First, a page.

authors discuss factor models from a statistical perspective.
They suggest moving from the theory of factor models to the
identification of factors using two econometric methods:
Downloaded by [] at 09:03 21 November 2015
Book review
factor analysis and principal components. The differences
between these two techniques are explained. Chapter 13
describes advanced methods of model estimation such as the
method of moments, instrumental variable regressions and
maximum likelihood estimation methods.
The last two chapters are focussed on the practice of
financial econometrics and provide an extensive discussion
of implementation issues. These are topics rarely found in
books at this level. Once the reader has learnt about econometric techniques described in the earlier chapters, the next
important step in practice is to select the model. Chapter 14
explains how this can be done, covering topics such as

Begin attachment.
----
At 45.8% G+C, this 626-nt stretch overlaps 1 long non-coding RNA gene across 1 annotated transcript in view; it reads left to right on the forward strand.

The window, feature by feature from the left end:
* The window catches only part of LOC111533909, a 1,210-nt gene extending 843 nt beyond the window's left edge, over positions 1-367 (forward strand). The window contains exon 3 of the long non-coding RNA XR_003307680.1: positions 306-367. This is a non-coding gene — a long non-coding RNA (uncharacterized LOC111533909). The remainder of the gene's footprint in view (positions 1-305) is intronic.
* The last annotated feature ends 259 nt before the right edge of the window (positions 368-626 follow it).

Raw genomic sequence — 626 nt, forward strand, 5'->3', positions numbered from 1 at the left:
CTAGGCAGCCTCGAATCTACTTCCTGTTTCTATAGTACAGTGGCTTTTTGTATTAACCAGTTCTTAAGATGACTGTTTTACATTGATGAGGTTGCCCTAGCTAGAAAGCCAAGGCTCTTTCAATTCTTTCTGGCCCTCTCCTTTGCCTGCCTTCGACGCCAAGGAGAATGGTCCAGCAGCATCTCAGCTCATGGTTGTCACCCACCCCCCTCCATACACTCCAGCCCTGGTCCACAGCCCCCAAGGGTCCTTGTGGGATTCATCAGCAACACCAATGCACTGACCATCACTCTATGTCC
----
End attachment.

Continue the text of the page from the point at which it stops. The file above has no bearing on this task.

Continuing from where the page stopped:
machine learning, over-fitting, survivorship bias and data
snooping. The closing chapters also discuss what is modelling risk and how this can be mitigated. Once a model
has been selected using the framework and directions provided in Chapter 14, the next chapter takes the reader
through how financial econometrics can be used to formulate and implement investment strategies. The section on
estimation and modelling of expected returns, the significance of out-of-sample prediction and need for minimizing
tracking error provides a candid approach to real-life investment strategies. The discussion of the three phases of the
quantitative research process given in this last chapter is a
must-read for all practitioners.